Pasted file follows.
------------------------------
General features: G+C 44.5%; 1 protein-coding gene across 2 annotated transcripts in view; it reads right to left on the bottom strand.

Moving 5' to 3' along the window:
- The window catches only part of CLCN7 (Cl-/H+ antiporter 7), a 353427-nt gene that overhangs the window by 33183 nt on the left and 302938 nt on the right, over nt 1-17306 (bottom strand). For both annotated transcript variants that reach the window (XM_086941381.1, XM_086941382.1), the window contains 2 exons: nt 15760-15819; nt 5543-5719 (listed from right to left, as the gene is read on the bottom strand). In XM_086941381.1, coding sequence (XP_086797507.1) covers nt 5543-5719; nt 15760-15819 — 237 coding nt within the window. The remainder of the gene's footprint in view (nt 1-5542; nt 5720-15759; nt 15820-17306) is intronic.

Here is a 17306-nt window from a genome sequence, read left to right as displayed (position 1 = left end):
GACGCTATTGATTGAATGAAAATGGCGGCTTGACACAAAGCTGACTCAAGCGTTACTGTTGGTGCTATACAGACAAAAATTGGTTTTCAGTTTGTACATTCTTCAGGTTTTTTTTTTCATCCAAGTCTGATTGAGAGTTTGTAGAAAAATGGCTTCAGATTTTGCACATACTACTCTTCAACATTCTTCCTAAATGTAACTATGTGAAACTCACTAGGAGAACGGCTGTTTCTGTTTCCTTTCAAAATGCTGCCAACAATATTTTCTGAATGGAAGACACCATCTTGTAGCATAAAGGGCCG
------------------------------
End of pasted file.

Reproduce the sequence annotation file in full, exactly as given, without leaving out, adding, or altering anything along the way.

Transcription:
General features: G+C 44.5%; 1 protein-coding gene across 2 annotated transcripts in view; it reads right to left on the bottom strand.

Moving 5' to 3' along the window:
- The window catches only part of CLCN7 (Cl-/H+ antiporter 7), a 353427-nt gene that overhangs the window by 33183 nt on the left and 302938 nt on the right, over nt 1-17306 (bottom strand). For both annotated transcript variants that reach the window (XM_086941381.1, XM_086941382.1), the window contains 2 exons: nt 15760-15819; nt 5543-5719 (listed from right to left, as the gene is read on the bottom strand). In XM_086941381.1, coding sequence (XP_086797507.1) covers nt 5543-5719; nt 15760-15819 — 237 coding nt within the window. The remainder of the gene's footprint in view (nt 1-5542; nt 5720-15759; nt 15820-17306) is intronic.

Here is a 17306-nt window from a genome sequence, read left to right as displayed (position 1 = left end):
GACGCTATTGATTGAATGAAAATGGCGGCTTGACACAAAGCTGACTCAAGCGTTACTGTTGGTGCTATACAGACAAAAATTGGTTTTCAGTTTGTACATTCTTCAGGTTTTTTTTTTCATCCAAGTCTGATTGAGAGTTTGTAGAAAAATGGCTTCAGATTTTGCACATACTACTCTTCAACATTCTTCCTAAATGTAACTATGTGAAACTCACTAGGAGAACGGCTGTTTCTGTTTCCTTTCAAAATGCTGCCAACAATATTTTCTGAATGGAAGACACCATCTTGTAGCATAAAGGGCCG